School Daze (1988)



Critic Consensus: No consensus yet.

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Movie Info

Much of School Daze is based on director Spike Lee's experiences while a student at Morehouse College in Atlanta. Laurence Fishburne plays what amounts to Lee's alter ego: a serious, self-involved student who tilts at such windmills as an insensitive administration and a deeply entrenched, social-climbing fraternity/sorority system. An inordinate amount of tension exists between the light- and dark-skinned African-American students; the lighter blacks are nicknamed "Wannabes," a reference to their emulation of upper-class white values, while the darker ones are labelled "Jigaboos." Characteristically, Spike Lee reserves a meaty supporting role for himself. He plays Half-Pint, a mixed-up freshman who willingly endures the basest of humiliations in order to be accepted by the "Wannabe" fraternity.
R (adult situations/language, nudity)
Comedy , Drama
Directed By:
Written By:
In Theaters:
Sony Pictures Home Entertainment

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Spike Lee
as Half-Pint
Laurence Fishburne
as Dap Dunlap
Tisha Campbell-Martin
as Jane Toussaint
as Rachel Meadows
Joe Seneca
as President McPherson
Ellen Holly
as Odrie McPherson
Art Evans
as Cedar Cloud
Ossie Davis
as Coach Odom
Angela Ali
as Velda
Bill Nunn
as Grady
Harold L. Boyd III
as Alpha Phi Alpha
Eric Payne
as Booker T.
Anthony Thompkins
as Doo-Doo Breath
Guy Killum
as Double Rubber
Kirk Taylor
as Sir Nose
Kevin Rock
as Mussolini
Robert L. Cole Jr.
as Alpha Phi Alpha
Eric Dellums
as Slim Daddy
Cylk Cozart
as Big Brother Dr. Feelgood
Darryl M. Bell
as Big Brother X-Ray Vision
Rusty Cundieff
as Big Brother Chucky
Cilk Cozart
as Big Brother Dr. Feelgood
Tim Hutchinson
as Big Brother Lance
Leonard Thomas
as Big Brother Gen. George Patton
Joie Lee
as Lizzie Life
Alva Rogers
as Doris Witherspoon
Ivan Goff
as EU Band
Jacquelyn Bird
as Jacquelyn
Sharon Ferrol
as Sharon
Rod Hodge
as Alpha Phi Alpha
Stephanie Clark
as Stephanie
John Keith
as Singer at Coronation
Frances Morgan
as Frances
Derrek W. Jones
as Alpha Phi Alpha
Monique Mannen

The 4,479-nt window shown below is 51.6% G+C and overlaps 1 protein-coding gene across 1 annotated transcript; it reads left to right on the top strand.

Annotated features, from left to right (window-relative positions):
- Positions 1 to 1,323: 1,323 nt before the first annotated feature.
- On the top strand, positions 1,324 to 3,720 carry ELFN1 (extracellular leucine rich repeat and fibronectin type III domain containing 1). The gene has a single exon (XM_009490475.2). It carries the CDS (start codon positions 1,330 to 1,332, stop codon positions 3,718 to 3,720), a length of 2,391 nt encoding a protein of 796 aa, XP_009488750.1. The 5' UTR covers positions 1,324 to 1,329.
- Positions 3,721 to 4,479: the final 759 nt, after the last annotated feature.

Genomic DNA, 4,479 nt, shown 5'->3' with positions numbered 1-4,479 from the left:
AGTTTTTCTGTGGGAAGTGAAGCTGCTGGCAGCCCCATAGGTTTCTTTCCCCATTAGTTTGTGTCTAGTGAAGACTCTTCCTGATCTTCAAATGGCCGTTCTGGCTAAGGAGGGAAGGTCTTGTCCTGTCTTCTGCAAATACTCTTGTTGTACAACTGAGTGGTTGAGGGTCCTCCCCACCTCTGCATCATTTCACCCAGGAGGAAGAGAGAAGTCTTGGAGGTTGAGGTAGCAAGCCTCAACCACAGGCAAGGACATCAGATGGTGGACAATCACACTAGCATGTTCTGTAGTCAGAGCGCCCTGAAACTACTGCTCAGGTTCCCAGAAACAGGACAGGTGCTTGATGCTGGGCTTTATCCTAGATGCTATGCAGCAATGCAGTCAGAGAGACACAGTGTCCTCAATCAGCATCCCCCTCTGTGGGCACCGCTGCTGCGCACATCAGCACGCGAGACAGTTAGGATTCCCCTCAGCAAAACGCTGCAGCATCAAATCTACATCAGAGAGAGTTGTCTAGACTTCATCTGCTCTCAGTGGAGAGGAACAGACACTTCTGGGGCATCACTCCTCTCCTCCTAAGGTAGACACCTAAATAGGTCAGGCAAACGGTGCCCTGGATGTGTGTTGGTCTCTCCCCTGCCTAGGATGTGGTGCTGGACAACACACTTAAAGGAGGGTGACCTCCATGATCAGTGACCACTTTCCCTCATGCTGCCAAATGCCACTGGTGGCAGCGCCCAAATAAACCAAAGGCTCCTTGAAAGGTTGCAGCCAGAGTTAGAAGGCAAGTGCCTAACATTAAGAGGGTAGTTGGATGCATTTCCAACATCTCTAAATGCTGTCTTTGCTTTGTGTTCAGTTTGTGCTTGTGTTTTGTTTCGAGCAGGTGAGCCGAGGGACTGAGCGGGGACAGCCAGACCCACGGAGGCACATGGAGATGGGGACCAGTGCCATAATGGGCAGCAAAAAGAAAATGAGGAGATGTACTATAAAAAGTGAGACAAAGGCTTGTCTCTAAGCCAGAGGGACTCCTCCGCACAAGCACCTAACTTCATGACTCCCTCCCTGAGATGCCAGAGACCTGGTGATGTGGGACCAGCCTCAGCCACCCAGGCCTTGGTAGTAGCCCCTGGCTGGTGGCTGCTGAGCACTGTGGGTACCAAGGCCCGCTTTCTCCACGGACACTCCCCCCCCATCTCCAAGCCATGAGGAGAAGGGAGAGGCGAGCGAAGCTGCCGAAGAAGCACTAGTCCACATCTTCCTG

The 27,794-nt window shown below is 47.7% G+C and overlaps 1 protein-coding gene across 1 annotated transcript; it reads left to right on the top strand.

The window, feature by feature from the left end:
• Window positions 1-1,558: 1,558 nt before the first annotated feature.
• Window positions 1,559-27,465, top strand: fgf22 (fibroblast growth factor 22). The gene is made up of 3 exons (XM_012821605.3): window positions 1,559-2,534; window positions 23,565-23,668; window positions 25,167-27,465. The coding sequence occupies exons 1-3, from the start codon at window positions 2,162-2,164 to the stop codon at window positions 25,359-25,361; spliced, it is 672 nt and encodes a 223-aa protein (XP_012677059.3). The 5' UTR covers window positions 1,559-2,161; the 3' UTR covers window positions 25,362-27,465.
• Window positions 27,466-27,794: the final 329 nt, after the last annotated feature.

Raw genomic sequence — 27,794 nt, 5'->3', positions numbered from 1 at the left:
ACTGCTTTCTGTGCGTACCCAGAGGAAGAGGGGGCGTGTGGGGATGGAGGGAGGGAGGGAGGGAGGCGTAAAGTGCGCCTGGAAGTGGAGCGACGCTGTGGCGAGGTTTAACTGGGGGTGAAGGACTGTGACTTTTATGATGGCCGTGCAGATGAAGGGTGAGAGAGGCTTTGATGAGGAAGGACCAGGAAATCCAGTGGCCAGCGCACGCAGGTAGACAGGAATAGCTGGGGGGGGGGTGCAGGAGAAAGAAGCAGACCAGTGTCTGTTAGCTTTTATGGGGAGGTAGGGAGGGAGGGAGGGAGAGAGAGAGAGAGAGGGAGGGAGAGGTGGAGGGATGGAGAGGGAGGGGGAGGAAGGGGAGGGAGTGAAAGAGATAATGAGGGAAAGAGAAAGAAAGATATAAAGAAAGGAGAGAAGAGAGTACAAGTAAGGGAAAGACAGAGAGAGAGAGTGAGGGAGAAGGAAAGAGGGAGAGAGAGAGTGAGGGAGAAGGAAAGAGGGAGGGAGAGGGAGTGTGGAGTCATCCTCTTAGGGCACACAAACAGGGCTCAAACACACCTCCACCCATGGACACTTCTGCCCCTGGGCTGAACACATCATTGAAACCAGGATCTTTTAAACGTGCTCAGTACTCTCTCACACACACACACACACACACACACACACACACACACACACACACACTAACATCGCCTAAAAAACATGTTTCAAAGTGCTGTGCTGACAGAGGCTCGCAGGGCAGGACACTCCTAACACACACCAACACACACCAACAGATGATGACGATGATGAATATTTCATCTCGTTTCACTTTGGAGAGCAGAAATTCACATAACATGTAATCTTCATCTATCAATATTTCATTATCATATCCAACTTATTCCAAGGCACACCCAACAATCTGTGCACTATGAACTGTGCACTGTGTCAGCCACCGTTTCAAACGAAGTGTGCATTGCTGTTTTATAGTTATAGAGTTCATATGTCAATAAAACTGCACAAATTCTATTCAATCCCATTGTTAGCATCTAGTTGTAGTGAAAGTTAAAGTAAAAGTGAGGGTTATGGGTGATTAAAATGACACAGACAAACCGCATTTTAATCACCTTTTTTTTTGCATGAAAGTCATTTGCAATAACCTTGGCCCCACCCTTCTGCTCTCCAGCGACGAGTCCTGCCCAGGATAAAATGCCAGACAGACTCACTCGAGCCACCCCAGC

as Monique `Mo-Freak'
Gregg Burge
as Virgil Cloyd
Cinqué Lee
as Buckwheat
Paula Birth
as Carla
A.J. Johnson
as Cecilia
Tracey Lewis
as Counter Girl
Florante P. Galvez
as Student in Bathroom
Leslie Sykes
as Miss Mission
Reginald Tabor
as Alpha Phi Alpha Member
Lester McCorn
as Alpha Phi Alpha Member
William N. Ross
as Alpha Phi Alpha Member
Keith E. Wright
as Alpha Phi Alpha Member
Dawn Jackson
as 1st Attendant
Angela Lewis
as 2nd Attendant
Phyllis Hyman
as Phyllis
Bill Lee
as Phyllis Hyman Quartet
Kent Wood
as EU Band
Consuela Lee Morehead
as Phyllis Hyman Quartet
Harold Vick
as Phyllis Hyman Quartet
Joe Chambers
as Phyllis Hyman Quartet
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Critic Reviews for School Daze

All Critics (20) | Top Critics (5)

Lee has a small, intimate talent; here, he goes for the big podium and blows it.

Full Review… | June 23, 2006
Time Out
Top Critic

For every tough-minded confrontation between the different student factions, School Daze is apt to offer a love scene less than vital to the plot, or an overlong musical scene whose effect is that of treading water.

May 20, 2003
New York Times
Top Critic

Spike Lee had something in mind while he shot School Daze, his follow-up to the cult hit She's Gotta Have It. Unfortunately it's still lodged behind his cranium.

Full Review… | December 31, 1999
Washington Post
Top Critic

School Daze, with its pompous patchwork plot, is an arrogant, humorless, sexist mess.

Full Review… | December 31, 1999
Washington Post
Top Critic

Although the film has big structural problems and leaves a lot of loose ends, there was never a moment when it didn't absorb me.

Full Review… | December 31, 1999
Chicago Sun-Times
Top Critic

Skin tone is crucial to understanding School Daze's brazenness as a major-studio film.

Full Review… | September 6, 2015

Audience Reviews for School Daze


Some truly funny scenes and pretty entertaining song-and-dance numbers. But just too slow -- it was about half an hour too long.

Letitia Lew
Letitia Lew

Super Reviewer


This is producer/writer/director/co-star Spike Lee's sophmore effort: a musical dramedy set at a HBCU (historically black college or university) over the course of homecoming weekend. What I found so engaging about the film is that it never once shows the perspective of white people, and instead looks at various issues (primarily black on black discrimination) solely from various and well rounded African American povs. The film is somewhat dated with specific issues, but the overall messages are still powerful and relevant. I like musicals, but I don't know if that was really a good way to present this material. That, and only one of the numbers really grabbed me. I will say that the stomp competition sequence was well choreographed and executed though. The performances are good, and you can see Lee's innovations and techniques getting better and better, but the film is a little weak structurally and leaves a few too many loose ends. However, it is entertaining, and makes some important contributions cinematically (but most culturally and socially), so I say give it a chance. It's not too bad.

Chris Weber
Chris Weber

Super Reviewer


I think the main problem with this movie is that it doesn't have a wide enough audience. It's audience is pretty much just African Americans who went to college and were in a fraternity around the time the movie takes place. It's very specific and hard to relate to. The actors were very good, but that's all I liked about this movie. The story goes nowhere, and the song and dance numbers annoy me. Overall, I wouldn't recommend it unless you can relate to it.

Aj V
Aj V

Super Reviewer

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